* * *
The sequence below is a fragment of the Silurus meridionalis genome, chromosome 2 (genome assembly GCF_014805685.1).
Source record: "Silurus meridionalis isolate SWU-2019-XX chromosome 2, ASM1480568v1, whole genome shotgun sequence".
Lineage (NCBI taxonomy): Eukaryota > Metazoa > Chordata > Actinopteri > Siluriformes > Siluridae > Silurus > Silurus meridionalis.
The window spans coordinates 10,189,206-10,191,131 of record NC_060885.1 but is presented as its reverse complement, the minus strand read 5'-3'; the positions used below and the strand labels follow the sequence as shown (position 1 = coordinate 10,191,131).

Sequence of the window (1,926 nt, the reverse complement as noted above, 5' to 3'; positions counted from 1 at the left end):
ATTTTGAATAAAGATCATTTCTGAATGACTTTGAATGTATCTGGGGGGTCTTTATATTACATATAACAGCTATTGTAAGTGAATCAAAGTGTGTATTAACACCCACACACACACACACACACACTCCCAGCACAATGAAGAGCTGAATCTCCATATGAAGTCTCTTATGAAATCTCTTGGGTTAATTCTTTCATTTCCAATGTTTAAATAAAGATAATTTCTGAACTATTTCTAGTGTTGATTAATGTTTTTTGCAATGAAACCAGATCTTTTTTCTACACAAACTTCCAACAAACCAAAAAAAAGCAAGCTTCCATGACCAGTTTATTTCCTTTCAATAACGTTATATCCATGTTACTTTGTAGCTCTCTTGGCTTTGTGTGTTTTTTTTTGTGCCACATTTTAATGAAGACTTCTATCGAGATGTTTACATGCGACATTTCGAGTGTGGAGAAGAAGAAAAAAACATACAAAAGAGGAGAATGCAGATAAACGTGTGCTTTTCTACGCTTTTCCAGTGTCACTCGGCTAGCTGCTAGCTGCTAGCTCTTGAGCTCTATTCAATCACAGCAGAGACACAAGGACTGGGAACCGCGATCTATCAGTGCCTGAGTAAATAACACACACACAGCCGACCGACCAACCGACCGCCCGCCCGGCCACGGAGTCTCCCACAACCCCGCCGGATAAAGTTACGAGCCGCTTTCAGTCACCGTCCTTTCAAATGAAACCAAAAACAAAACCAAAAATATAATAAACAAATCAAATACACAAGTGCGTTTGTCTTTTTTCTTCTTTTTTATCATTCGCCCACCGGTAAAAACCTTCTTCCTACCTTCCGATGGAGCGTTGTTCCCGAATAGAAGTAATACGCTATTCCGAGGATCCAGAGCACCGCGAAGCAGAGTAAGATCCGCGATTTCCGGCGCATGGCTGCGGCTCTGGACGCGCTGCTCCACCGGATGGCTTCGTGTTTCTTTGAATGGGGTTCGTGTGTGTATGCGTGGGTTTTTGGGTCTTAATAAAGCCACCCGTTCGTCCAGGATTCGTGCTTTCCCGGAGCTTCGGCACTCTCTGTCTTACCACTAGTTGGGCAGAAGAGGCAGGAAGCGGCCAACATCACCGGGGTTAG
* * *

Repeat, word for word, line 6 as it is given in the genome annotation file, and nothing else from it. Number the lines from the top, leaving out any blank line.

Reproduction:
ATTTTGAATAAAGATCATTTCTGAATGACTTTGAATGTATCTGGGGGGTCTTTATATTACATATAACAGCTATTGTAAGTGAATCAAAGTGTGTATTAACACCCACACACACACACACACACACTCCCAGCACAATGAAGAGCTGAATCTCCATATGAAGTCTCTTATGAAATCTCTTGGGTTAATTCTTTCATTTCCAATGTTTAAATAAAGATAATTTCTGAACTATTTCTAGTGTTGATTAATGTTTTTTGCAATGAAACCAGATCTTTTTTCTACACAAACTTCCAACAAACCAAAAAAAAGCAAGCTTCCATGACCAGTTTATTTCCTTTCAATAACGTTATATCCATGTTACTTTGTAGCTCTCTTGGCTTTGTGTGTTTTTTTTTGTGCCACATTTTAATGAAGACTTCTATCGAGATGTTTACATGCGACATTTCGAGTGTGGAGAAGAAGAAAAAAACATACAAAAGAGGAGAATGCAGATAAACGTGTGCTTTTCTACGCTTTTCCAGTGTCACTCGGCTAGCTGCTAGCTGCTAGCTCTTGAGCTCTATTCAATCACAGCAGAGACACAAGGACTGGGAACCGCGATCTATCAGTGCCTGAGTAAATAACACACACACAGCCGACCGACCAACCGACCGCCCGCCCGGCCACGGAGTCTCCCACAACCCCGCCGGATAAAGTTACGAGCCGCTTTCAGTCACCGTCCTTTCAAATGAAACCAAAAACAAAACCAAAAATATAATAAACAAATCAAATACACAAGTGCGTTTGTCTTTTTTCTTCTTTTTTATCATTCGCCCACCGGTAAAAACCTTCTTCCTACCTTCCGATGGAGCGTTGTTCCCGAATAGAAGTAATACGCTATTCCGAGGATCCAGAGCACCGCGAAGCAGAGTAAGATCCGCGATTTCCGGCGCATGGCTGCGGCTCTGGACGCGCTGCTCCACCGGATGGCTTCGTGTTTCTTTGAATGGGGTTCGTGTGTGTATGCGTGGGTTTTTGGGTCTTAATAAAGCCACCCGTTCGTCCAGGATTCGTGCTTTCCCGGAGCTTCGGCACTCTCTGTCTTACCACTAGTTGGGCAGAAGAGGCAGGAAGCGGCCAACATCACCGGGGTTAG